Referring to a set of options for dealing with men undergoing a supposed “loss of unearned privilege,” Kazzy says:
It’s not clear to me which of those [options] CKM is advocating. What must be remembered is that harm is being done by the mere existence of privilege. It might be unseen or unfelt, especially to those in privilege, or so baked in that even the victims do not actively realize it’s presence, but it is there. Every day. Which is why calls for patience can be so frustrating.
Could be it’s not clear to Kazzy, and others, which of those answers to a supposed question of loss of privilege CKM is advocating because CKM does not advocate and would not advocate any of them. ((Reference throughout is to (very extensive) discussion under “Some mansplaining on women’s access to the workplace” by Tod Kelly at the League of Ordinary Gentlemen blog. Kazzy’s suggested options are:
“There are people harmed by ceasing this privilege. Therefore we should not cease privilege.”
“There are people harmed by ceasing this privilege. We should temper our efforts to cease privilege to minimize their harm.”
“There are people harmed by ceasing this privilege. We should be mindful of their harm and mitigate it where possible such that we do not interfere with ceasing the privilege.”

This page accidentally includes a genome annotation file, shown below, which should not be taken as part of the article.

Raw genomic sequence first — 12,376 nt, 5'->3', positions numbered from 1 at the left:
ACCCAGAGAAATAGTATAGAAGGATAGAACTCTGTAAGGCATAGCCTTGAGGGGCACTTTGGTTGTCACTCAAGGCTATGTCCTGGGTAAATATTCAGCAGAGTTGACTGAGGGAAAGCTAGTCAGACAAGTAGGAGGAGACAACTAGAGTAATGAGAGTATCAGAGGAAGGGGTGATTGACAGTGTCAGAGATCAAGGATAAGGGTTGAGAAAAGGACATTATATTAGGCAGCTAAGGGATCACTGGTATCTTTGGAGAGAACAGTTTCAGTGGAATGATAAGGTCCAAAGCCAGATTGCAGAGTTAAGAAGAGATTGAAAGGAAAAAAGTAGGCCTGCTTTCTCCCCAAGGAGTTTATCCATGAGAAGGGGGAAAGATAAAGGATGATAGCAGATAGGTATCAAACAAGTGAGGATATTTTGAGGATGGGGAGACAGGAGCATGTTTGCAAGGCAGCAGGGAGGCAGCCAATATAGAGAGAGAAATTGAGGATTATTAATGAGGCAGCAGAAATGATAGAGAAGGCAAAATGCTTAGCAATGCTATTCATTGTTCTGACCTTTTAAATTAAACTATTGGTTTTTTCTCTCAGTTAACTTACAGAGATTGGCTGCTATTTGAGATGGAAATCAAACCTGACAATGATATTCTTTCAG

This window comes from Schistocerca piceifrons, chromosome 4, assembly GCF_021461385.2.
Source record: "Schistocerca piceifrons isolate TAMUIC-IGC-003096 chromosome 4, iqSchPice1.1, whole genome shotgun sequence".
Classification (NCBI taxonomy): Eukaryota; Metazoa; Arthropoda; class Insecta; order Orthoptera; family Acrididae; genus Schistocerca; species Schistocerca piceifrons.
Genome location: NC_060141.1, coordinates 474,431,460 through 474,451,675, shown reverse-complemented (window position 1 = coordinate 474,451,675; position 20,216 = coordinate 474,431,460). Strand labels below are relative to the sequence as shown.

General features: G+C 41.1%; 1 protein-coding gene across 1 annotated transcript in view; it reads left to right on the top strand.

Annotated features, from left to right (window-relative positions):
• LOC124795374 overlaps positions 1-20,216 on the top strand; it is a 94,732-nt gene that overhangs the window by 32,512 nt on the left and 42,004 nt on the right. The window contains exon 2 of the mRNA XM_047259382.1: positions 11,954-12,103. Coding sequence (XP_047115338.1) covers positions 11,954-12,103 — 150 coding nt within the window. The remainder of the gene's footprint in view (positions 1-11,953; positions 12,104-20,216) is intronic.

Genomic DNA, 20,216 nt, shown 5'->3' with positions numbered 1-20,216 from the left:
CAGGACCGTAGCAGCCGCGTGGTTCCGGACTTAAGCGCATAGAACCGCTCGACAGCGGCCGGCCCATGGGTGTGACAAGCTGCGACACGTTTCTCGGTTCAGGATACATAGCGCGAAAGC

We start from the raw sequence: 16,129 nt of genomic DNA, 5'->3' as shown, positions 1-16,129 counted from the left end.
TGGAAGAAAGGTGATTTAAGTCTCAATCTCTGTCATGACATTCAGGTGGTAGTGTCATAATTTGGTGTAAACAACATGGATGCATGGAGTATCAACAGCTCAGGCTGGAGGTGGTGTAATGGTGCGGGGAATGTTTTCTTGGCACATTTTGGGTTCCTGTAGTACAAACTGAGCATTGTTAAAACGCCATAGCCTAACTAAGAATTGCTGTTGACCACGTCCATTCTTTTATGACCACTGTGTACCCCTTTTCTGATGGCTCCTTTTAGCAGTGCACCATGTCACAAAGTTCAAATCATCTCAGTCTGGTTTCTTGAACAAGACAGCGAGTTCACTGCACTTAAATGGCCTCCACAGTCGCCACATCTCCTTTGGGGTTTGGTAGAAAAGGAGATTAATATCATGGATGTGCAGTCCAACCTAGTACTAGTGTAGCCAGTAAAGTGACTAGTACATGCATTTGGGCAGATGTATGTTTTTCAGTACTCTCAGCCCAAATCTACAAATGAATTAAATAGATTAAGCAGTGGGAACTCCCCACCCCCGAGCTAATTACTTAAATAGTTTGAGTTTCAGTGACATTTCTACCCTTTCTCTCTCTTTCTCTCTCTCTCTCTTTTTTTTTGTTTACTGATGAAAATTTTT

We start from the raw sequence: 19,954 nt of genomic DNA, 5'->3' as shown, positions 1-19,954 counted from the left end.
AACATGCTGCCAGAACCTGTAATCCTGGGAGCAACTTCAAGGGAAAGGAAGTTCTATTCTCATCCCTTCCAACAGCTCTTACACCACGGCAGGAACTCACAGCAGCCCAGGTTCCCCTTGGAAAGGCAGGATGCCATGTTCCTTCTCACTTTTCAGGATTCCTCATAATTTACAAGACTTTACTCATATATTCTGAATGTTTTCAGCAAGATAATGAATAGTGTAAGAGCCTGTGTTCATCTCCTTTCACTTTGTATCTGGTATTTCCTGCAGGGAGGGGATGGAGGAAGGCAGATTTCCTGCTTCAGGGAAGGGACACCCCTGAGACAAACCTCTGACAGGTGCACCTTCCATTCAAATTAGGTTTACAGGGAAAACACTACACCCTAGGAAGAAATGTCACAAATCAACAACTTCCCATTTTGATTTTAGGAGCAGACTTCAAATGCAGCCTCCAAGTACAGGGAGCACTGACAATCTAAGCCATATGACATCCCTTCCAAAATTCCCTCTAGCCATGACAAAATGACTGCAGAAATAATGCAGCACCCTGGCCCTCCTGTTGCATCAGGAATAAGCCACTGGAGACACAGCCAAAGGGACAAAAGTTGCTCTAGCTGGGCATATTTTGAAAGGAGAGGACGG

)) CKM does not accept that the questions to be answered have been properly framed or their terms properly defined either by Kazzy or by any other participants, including CKM himself, on this 619-comment (and counting) discussion thread on this at least fourth League of Ordinary Gentlemen post on a derided and belittled recent set of statements by certain lesser media-political celebrities regarding gender norms. CKM rejects the definition of privilege adopted earlier in the discussion, in particular the prejudicial attachment of the adjective “unearned” to that central term “privilege.” CKM also rejects any sharp distinction between “privilege” and “right” since it neglects both the connection between the two terms going back to the Middle Ages as well as their specifically modern, liberal, and democratic co-articulation in or as a realm of “privacy” in the law, or of “private law” or “private right”: or the rights and privileges of citizenship in a democratic republic or under the reign of the generalized particular or society of individuals. ((The right or privilege or right-as-privilege and privilege-as-right of presuming those rights and privileges to be universal, inalienable, self-evident, etc., and in those senses simple rights that do not have to earned, would under the selfsame liberal democratic theory that defines such right or privilege always need itself first to be earned, as through revolution, then re-earned (as unearned) through responsible exercise, elaboration, and protection.)) CKM remains unconvinced that a conservative or traditional point of view on the sexual division of labor – on a desirable and necessarily generalized description of the rights and responsibilities (or privileges and duties) of men, and of the rights and responsibilities of women – has been even minimally comprehended, much less taken seriously, by many of those prepared and eager to dismantle and experimentally replace it or its remnants. For a conservative, the dismissive ignorance and one-sidedness of the discussion will be distressing and symptomatic in themselves, and be taken as further evidence that functional positive ideals of manhood and womanhood, rather than being systematically suppressed on behalf of faulty and incoherent social theories, should be inculcated from an early age and reinforced at every opportunity. It tends to fall to CKM to describe this perspective not because CKM is convinced of its adequacy, but because no one else seems willing or able to do so, perhaps least of all or least effectively its self-styled defenders. For political purposes that are not CKM’s purposes, CKM ends up appearing to be “on the side” of American political conservatives, whose approach to these matters CKM finds unsupportable and which he suspects will be as destructive in relation to their announced ends as the approach or approaches of American political progressives will finally be to theirs. CKM suspects that moving beyond these circumstances of a social and political fabric being gradually un-knit from both ends may not be possible at all. CKM might be open to being persuaded otherwise, but CKM’s lack of a personal stake in the discussion, except as a discussion purely, may make him less likely to be persuaded at all, just as it leaves him without any sufficient interest in explaining why his disinterested perspective, though obviously also pessimistic, is not simply pessimistic. CKM remains skeptical that a truly persuasive argument can be derived from the same presumptions whose elaboration both intellectually and objectively already is that same gradual systemic self-unwinding in search of irrevocable self-disappearance. To go much further would require a willingness to suspend judgment and start as though at a beginning, yet from closer to an end, by all participants. That requirement, the one thing required, will always be too much to require.